Contrary to popular notions that he was fond of York, that he considered York his home, that he was building a chantry chapel, intending to be buried there after his death, being that he was of the House of York. Ok… one at a time. Richard III was never about York. It was his late father’s title, and as such his family were collectively umbrella’d under the name of York. By rights, upon assuming the crown like his brother and others before him, upon ascending the throne, Richard took the title Duke of Lancaster which is synonymous with the crown since the days of Henry Bolingbroke. Prior to the throne, Richard was the Duke of Gloucester, but Gloucester cathedral was not given thought. Richard was born in Fotheringhay, Northamptonshire – where his father and brother were eventually buried alongside his mother. Fotheringhay dismissed notions of internment there on account of visions of thousands of stampeding tourists descending on the small town. Nearby Peterborough was a possibility and had a vacant spot previously tenanted to Mary, Queen of Scots, alongside Catherine of Aragon. That idea failed to gather steam. Other suggestions consisted of various mid-way points including Nottingham and Middleham. In reality he had links with any number of places and ties with none.
It is foolish to contemplate the notion that the chantry chapel he requested was his desired burial place; if anywhere his wish would have been to be interred with his Queen, Anne in Westminster, hence her own rather hurried internment in Westminster, most likely in the interests of permanent final resting place to follow upon his own death. The chapel at York was intended to be a place of worship and teaching for a large number of new priests, possibly to say prayers on his behalf after his death. Working on the Catholic belief of Purgatory, the doctrine stated that the time spent there after death depended solely on the number of prayers offered by living sponsors and the extent of one’s own patronage of the Church and other good works. To have a chapel of your own, with 100 dedicated priests saying prayers for your soul 24/7 would ensure your short term stay in Purgatory before your hopeful ascension to the realms of the Kingdom of God. But in the short term, it’s highly unlikely that Richard had actually given that much thought to his own demise.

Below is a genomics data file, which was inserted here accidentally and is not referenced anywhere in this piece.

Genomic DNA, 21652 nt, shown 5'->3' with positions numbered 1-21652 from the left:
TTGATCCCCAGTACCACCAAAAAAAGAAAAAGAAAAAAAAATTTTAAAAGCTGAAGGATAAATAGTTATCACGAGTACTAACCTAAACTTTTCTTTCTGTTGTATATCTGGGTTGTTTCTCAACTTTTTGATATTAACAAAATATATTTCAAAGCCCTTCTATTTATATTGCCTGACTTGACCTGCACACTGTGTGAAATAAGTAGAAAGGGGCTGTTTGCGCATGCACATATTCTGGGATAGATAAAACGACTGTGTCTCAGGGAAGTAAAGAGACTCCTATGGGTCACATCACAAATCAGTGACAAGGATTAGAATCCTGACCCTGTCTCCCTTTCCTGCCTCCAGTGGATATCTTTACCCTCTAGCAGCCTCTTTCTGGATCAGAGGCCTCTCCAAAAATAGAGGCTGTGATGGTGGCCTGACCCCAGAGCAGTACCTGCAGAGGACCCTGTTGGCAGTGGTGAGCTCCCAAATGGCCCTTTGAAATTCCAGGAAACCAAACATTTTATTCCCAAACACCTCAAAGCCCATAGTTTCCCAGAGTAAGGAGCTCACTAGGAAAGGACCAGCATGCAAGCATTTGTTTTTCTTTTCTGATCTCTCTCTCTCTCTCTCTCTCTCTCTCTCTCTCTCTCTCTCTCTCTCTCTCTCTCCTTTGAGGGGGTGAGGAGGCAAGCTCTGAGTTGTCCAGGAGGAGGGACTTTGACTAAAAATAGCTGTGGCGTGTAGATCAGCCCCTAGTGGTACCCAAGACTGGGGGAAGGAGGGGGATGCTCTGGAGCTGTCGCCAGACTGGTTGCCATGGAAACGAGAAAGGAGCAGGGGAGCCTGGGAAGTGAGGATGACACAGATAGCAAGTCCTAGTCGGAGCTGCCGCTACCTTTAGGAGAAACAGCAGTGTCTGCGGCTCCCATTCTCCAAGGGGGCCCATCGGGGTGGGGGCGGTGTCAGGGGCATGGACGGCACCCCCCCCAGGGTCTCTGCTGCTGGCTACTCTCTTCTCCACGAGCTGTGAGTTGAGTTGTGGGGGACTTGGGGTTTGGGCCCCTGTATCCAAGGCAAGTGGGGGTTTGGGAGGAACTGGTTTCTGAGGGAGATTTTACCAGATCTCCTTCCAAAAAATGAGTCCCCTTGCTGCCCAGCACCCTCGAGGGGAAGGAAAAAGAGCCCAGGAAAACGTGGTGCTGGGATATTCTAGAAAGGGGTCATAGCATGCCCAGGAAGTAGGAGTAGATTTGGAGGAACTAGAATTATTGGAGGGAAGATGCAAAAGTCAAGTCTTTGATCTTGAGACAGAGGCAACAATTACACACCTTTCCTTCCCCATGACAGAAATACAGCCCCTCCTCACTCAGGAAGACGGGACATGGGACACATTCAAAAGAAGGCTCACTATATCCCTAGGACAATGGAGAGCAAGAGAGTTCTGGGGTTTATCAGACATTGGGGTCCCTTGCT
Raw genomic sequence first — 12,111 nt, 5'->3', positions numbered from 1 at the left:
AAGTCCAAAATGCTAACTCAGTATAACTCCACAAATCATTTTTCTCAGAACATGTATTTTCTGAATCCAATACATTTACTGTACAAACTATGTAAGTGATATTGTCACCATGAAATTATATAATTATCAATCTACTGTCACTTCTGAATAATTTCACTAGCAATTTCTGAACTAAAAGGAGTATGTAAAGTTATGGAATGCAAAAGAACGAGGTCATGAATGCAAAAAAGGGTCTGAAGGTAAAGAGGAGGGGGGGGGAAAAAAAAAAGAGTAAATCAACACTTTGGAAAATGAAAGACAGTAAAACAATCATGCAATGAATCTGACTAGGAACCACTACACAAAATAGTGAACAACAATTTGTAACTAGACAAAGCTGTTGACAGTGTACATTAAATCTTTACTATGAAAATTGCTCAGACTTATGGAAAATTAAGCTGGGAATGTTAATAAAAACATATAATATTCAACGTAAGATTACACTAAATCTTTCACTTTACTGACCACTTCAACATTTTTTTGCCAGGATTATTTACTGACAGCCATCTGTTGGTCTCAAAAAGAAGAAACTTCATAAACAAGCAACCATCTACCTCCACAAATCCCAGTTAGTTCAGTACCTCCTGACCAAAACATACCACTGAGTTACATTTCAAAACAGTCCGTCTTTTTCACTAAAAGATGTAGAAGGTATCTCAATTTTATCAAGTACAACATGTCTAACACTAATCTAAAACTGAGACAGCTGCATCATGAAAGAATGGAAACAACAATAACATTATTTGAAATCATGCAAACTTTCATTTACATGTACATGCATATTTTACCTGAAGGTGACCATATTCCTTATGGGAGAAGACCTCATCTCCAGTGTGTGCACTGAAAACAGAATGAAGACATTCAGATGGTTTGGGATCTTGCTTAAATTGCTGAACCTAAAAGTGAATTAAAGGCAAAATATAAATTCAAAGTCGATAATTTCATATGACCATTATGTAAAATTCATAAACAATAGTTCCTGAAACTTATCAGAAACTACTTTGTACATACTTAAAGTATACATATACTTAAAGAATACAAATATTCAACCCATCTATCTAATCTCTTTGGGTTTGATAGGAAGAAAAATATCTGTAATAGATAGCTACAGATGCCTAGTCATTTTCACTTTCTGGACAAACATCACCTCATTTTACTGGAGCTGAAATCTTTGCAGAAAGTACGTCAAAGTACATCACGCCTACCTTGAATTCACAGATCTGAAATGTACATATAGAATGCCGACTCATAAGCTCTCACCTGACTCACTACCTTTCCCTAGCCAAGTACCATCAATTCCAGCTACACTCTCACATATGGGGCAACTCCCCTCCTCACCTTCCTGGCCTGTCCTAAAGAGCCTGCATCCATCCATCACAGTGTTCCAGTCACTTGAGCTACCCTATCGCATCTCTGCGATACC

Oh and during the later named Wars of the Roses, which wasn’t actually anything to do with the places of York versus Lancashire, rather than the titles of the main players at its inception, York remained for the most part a supporter of the House of Lancaster. Richard’s affinity with the county of Yorkshire as he knew it, was more his connection with Middleham and his bribes and promises to the population – not to mention the nobles – in an effort to keep their favour and support.